For the first fact of Christmas, I bring you a partridge in a pear tree. That’s how the song goes, but it seems that the pear tree shouldn’t actually be there. Partridges are a bird rarely seen in trees, and a pear tree wouldn’t be a great gift in the middle of winter, being completely barren of leaves or fruit.
The whole thing is most likely a language misunderstanding. The song of the Twelve Days of Christmas seems to be of French origin. A partridge, in french, is une perdrix. Une perdrix – a pear tree. An easy mistake for an anglophone.
So let’s talk partridges. Actually, the french perdrix has its origins in Greek mythology. A man named Perdix was a young innovative inventor. For example, he was walking along the beach and saw a spine of a fish. Making similar notches in a piece of iron led to the invention of the saw. (or so the myth goes) Daedalus, Perdix’s teacher, was so jealous one day he took the opportunity to shove Perdix off a tall tower. As he fell, the gods took mercy on the ingenious Perdix and turned him into a bird. But, after such a traumatic experience, a bird that was afraid of heights and lived its life on the ground. Such is the story of the first partridge. One genus of partridges is indeed named Perdix, which contains the common Grey Partridge of North America.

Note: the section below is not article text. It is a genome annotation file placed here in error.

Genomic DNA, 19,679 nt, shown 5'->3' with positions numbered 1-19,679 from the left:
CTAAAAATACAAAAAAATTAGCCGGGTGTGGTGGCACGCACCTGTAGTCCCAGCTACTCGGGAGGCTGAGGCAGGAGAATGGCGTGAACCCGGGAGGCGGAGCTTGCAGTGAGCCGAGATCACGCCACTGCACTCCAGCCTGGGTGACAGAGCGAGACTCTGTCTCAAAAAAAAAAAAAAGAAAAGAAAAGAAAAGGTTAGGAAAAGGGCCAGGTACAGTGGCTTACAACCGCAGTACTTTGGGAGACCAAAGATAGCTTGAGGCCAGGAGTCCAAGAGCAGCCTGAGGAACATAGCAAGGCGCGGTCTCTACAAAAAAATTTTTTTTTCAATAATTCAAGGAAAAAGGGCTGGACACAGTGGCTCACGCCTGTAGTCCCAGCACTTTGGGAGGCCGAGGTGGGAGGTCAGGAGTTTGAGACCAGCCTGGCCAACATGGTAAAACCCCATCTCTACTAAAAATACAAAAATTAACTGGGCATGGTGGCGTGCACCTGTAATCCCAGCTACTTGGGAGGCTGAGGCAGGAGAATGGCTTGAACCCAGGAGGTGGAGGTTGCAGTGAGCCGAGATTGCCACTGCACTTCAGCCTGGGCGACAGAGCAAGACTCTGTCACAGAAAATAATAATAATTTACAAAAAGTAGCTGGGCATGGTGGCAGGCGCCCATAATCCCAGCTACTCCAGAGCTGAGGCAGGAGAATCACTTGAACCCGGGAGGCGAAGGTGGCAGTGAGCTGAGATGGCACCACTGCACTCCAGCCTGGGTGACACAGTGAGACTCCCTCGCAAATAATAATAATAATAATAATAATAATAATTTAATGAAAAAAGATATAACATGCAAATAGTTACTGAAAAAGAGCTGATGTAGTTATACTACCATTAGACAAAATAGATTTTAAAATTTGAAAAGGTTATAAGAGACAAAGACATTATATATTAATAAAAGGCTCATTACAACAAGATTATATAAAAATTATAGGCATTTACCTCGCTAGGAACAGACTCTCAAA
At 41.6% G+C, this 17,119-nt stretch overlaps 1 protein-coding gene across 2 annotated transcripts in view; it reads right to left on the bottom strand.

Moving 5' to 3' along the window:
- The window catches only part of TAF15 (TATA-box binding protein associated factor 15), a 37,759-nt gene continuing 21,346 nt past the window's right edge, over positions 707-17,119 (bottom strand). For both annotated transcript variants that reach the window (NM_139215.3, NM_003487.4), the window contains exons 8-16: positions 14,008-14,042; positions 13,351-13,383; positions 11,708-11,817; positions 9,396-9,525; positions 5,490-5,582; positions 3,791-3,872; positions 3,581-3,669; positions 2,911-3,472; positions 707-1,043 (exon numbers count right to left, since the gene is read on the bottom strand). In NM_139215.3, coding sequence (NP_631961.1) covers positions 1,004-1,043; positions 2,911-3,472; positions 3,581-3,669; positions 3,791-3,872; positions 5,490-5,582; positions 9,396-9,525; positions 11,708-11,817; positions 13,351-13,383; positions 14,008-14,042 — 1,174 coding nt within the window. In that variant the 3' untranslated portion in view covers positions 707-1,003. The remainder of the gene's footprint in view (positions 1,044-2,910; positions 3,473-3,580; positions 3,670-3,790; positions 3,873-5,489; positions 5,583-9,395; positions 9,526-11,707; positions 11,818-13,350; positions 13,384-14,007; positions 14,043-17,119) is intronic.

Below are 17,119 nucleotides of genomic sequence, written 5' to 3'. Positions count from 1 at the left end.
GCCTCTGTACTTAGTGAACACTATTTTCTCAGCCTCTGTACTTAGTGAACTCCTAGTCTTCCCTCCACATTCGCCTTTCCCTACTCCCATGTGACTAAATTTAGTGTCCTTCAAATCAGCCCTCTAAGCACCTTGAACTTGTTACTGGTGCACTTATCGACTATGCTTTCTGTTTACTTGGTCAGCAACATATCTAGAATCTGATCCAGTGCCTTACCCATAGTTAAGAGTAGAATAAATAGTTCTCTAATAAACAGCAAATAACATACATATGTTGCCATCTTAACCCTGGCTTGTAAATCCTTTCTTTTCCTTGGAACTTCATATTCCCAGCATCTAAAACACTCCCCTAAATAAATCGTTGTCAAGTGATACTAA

Partridges are smaller than pheasants, and larger than quails. Varieties are found in most all parts of the world, as they have been introduced to new regions as a tasty treat. They themselves, being ground dwellers, dine on seeds, vegetation, and insects. They have strong beaks for digging up those tasty morsels.
In prehistoric times, partridges were a popular dish for Neanderthals and Cro-Magnum humans going back at least 35,000 years.
Happy Christmas to you all, and watch for tomorrow’s article in the Twelve Facts of Christmas.
- Source: Perdix on Wikipedia